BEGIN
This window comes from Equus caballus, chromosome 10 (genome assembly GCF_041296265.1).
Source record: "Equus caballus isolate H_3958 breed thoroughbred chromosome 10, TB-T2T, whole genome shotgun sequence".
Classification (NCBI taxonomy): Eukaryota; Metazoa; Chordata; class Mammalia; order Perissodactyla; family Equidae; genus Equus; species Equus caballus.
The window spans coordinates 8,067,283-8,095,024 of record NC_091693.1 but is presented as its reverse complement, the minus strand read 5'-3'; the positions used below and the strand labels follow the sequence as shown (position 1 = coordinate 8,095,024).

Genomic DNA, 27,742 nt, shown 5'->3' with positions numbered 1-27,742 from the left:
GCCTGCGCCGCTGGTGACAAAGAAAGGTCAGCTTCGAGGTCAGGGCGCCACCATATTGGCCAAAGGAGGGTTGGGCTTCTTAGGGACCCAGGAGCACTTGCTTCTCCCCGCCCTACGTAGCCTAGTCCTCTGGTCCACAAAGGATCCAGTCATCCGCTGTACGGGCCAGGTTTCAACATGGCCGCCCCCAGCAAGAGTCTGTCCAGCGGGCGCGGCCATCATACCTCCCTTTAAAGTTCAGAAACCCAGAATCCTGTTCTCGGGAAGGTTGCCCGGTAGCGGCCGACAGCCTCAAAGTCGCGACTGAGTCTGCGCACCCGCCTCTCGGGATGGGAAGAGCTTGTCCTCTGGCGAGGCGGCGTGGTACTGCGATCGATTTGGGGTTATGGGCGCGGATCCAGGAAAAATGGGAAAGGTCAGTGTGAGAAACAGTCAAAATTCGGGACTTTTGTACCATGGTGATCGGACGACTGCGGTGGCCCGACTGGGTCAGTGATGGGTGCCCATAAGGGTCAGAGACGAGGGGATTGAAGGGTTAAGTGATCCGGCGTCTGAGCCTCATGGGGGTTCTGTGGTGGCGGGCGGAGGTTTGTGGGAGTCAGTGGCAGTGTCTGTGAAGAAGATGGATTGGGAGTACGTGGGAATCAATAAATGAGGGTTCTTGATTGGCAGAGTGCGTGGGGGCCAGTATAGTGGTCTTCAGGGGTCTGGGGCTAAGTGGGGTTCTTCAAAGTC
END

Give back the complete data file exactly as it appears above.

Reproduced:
This window comes from Equus caballus, chromosome 10 (genome assembly GCF_041296265.1).
Source record: "Equus caballus isolate H_3958 breed thoroughbred chromosome 10, TB-T2T, whole genome shotgun sequence".
Classification (NCBI taxonomy): Eukaryota; Metazoa; Chordata; class Mammalia; order Perissodactyla; family Equidae; genus Equus; species Equus caballus.
The window spans coordinates 8,067,283-8,095,024 of record NC_091693.1 but is presented as its reverse complement, the minus strand read 5'-3'; the positions used below and the strand labels follow the sequence as shown (position 1 = coordinate 8,095,024).

Genomic DNA, 27,742 nt, shown 5'->3' with positions numbered 1-27,742 from the left:
GCCTGCGCCGCTGGTGACAAAGAAAGGTCAGCTTCGAGGTCAGGGCGCCACCATATTGGCCAAAGGAGGGTTGGGCTTCTTAGGGACCCAGGAGCACTTGCTTCTCCCCGCCCTACGTAGCCTAGTCCTCTGGTCCACAAAGGATCCAGTCATCCGCTGTACGGGCCAGGTTTCAACATGGCCGCCCCCAGCAAGAGTCTGTCCAGCGGGCGCGGCCATCATACCTCCCTTTAAAGTTCAGAAACCCAGAATCCTGTTCTCGGGAAGGTTGCCCGGTAGCGGCCGACAGCCTCAAAGTCGCGACTGAGTCTGCGCACCCGCCTCTCGGGATGGGAAGAGCTTGTCCTCTGGCGAGGCGGCGTGGTACTGCGATCGATTTGGGGTTATGGGCGCGGATCCAGGAAAAATGGGAAAGGTCAGTGTGAGAAACAGTCAAAATTCGGGACTTTTGTACCATGGTGATCGGACGACTGCGGTGGCCCGACTGGGTCAGTGATGGGTGCCCATAAGGGTCAGAGACGAGGGGATTGAAGGGTTAAGTGATCCGGCGTCTGAGCCTCATGGGGGTTCTGTGGTGGCGGGCGGAGGTTTGTGGGAGTCAGTGGCAGTGTCTGTGAAGAAGATGGATTGGGAGTACGTGGGAATCAATAAATGAGGGTTCTTGATTGGCAGAGTGCGTGGGGGCCAGTATAGTGGTCTTCAGGGGTCTGGGGCTAAGTGGGGTTCTTCAAAGTC